Historically speaking, the origins of post-hardcore did not quite come about in such a simple or chronological manner, but the long-lasting impact this broad branch of hardcore has proven to be the most significant and progressive in that there appears to be a focus on eccentricity rather than pandering towards an exact niche. Along with any other genre prefaced by 'post-,' the sound is difficult to pinpoint. Some may consider groups such as A Day to Remember or Hawthorne Heights to be part of the post-hardcore club, yet founders such as Fugazi and Drive Like Jehu truly encompass what the genre is all about.
Opening track, "Ashes or Paradise," is an epitomical example of a composition that fits the authentic sense of the word with similarities to the two latter bands. As "The Electric Drama" continues the combination of in-your-face aggression with thick, melodic hooks, it becomes clear that an emphasis on balance of these contrasting traits was established for the entirety of this album. This is not your typical Warped Tour gimmick or skinhead dissonance nonsense. These punk-paced pieces are built on insightful songwriting and passion.
A fair warning, a select few of these tracks will inevitably get stuck in your head, "Panopticon Blues" being the stand-out. The repetition of the 'We're watched/We're trapped/We're never alone' vocal line is equally intimidating and alluring. An Undertow-era Tool bass line on "Night Eyes" transitions into a mosh anthem while "Whistle Past the Graveyard" has a more youthful Melvins vibe. A truly praiseworthy feat for the band and this album is the actual fact that the energy and innovation does not fade in the slightest. Although straight-forward, heavy, and experimental would be the most prominent characteristics assigned to "Age of Denial," "Old Miami," or "Widow Rehearsal," they all find a way to finish off with a melodious verse in tact.
As shown in our recent video (shameless plug?), each member possesses their own unique identity and personality. And to connect that notion, what makes this LP work so effectively is all four members' individualistic contributions at full force. Guitarist Arthur Shepherd's rapid riffs may be the first noticeable element, however the rhythmic bass and percussion provided by Eric Odness and Christopher Enriquez respectively reveal further depth. As usual for the current New York hardcore scene, Dean Baltulonis handled recording and mixing of the record along with Dave Gardner mastering the eight tracks, resulting in a seemingly oxymoronic polished, raw production. A final kudos is owed to The Dillinger Escape Plan guitarist/Party Smasher Inc CEO Ben Weinman for directly supporting this band. Because of this, I can undoubtfully foresee Primitive Weapons listed with the likes of Converge, Every Time I Die, and other acts successfully blending hardcore and metal.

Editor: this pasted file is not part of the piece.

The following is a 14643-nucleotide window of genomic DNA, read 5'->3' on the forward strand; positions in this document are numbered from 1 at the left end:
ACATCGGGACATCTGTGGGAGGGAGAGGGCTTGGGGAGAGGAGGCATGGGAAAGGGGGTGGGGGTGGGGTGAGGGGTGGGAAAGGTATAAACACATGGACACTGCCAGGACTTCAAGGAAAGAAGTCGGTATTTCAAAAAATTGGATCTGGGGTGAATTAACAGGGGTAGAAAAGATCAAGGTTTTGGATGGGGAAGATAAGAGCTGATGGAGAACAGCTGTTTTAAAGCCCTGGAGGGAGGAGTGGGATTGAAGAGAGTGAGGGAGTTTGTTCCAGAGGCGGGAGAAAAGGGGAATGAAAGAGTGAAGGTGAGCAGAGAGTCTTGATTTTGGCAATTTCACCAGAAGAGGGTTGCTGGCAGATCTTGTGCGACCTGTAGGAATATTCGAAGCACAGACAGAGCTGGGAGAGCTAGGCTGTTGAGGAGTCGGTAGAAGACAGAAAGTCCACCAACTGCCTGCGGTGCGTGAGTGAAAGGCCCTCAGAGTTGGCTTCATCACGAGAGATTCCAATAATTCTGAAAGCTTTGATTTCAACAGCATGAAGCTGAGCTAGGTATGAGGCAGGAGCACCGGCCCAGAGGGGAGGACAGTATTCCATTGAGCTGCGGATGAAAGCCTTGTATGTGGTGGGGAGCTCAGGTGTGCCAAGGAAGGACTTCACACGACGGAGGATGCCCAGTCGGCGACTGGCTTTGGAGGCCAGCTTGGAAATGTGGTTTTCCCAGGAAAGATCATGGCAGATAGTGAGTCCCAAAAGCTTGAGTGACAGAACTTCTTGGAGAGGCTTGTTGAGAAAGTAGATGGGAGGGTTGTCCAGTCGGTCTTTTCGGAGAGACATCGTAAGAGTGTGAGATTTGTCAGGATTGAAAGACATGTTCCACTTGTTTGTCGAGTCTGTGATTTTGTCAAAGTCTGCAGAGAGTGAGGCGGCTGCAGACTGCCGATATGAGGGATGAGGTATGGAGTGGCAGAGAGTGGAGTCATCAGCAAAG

I've said it before and I'll say it again; David Castillo is one of today's most under-rated and significant individuals in the music industry. His side project White Widows Pact established the dark and visceral side of the genre, yet that only added momentum onto an abundance of catchiness for Primitive Weapons. Never have I heard melody mixed in with hardcore, metallic music so well. It has attitude without coming off as mindless and is perfect for workouts, joyrides, etc. Mind you, this record isn't for everyone. Don't come searching for technical perfection, but rather a sporadic collection of bold compositions that will force you into an involuntary frenzy of headbanging and ass-shaking. There hasn't been nearly as many obvious candidates as last year, but The Future of Death is a solid contender for best album of the year. As a sophomore release, Primitive Weapons exceed expectations while setting a high bar for future output from the band.